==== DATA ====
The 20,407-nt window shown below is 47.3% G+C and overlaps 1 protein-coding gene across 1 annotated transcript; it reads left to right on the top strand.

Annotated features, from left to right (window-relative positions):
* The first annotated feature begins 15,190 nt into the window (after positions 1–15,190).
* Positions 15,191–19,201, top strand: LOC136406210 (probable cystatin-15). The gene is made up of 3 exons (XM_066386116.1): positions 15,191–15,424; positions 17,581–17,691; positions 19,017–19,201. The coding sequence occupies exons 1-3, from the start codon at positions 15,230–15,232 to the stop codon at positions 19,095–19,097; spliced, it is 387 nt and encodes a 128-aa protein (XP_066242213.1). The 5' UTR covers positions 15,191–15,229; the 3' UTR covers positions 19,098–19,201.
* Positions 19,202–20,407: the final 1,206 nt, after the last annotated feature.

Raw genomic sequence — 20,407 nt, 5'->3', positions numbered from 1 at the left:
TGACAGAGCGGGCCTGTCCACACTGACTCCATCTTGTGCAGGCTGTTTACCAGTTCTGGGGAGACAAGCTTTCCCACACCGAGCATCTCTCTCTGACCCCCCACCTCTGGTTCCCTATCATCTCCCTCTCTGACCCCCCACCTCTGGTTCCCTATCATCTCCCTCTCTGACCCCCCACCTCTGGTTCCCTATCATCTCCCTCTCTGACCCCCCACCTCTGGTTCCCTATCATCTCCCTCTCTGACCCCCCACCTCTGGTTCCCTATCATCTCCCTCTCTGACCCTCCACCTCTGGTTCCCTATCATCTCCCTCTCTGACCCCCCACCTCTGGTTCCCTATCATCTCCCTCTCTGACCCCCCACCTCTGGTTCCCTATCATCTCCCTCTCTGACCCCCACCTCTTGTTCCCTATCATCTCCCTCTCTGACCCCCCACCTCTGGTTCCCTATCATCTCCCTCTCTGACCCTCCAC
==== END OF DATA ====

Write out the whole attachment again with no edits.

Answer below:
The 20,407-nt window shown below is 47.3% G+C and overlaps 1 protein-coding gene across 1 annotated transcript; it reads left to right on the top strand.

Annotated features, from left to right (window-relative positions):
* The first annotated feature begins 15,190 nt into the window (after positions 1–15,190).
* Positions 15,191–19,201, top strand: LOC136406210 (probable cystatin-15). The gene is made up of 3 exons (XM_066386116.1): positions 15,191–15,424; positions 17,581–17,691; positions 19,017–19,201. The coding sequence occupies exons 1-3, from the start codon at positions 15,230–15,232 to the stop codon at positions 19,095–19,097; spliced, it is 387 nt and encodes a 128-aa protein (XP_066242213.1). The 5' UTR covers positions 15,191–15,229; the 3' UTR covers positions 19,098–19,201.
* Positions 19,202–20,407: the final 1,206 nt, after the last annotated feature.

Raw genomic sequence — 20,407 nt, 5'->3', positions numbered from 1 at the left:
TGACAGAGCGGGCCTGTCCACACTGACTCCATCTTGTGCAGGCTGTTTACCAGTTCTGGGGAGACAAGCTTTCCCACACCGAGCATCTCTCTCTGACCCCCCACCTCTGGTTCCCTATCATCTCCCTCTCTGACCCCCCACCTCTGGTTCCCTATCATCTCCCTCTCTGACCCCCCACCTCTGGTTCCCTATCATCTCCCTCTCTGACCCCCCACCTCTGGTTCCCTATCATCTCCCTCTCTGACCCCCCACCTCTGGTTCCCTATCATCTCCCTCTCTGACCCTCCACCTCTGGTTCCCTATCATCTCCCTCTCTGACCCCCCACCTCTGGTTCCCTATCATCTCCCTCTCTGACCCCCCACCTCTGGTTCCCTATCATCTCCCTCTCTGACCCCCACCTCTTGTTCCCTATCATCTCCCTCTCTGACCCCCCACCTCTGGTTCCCTATCATCTCCCTCTCTGACCCTCCAC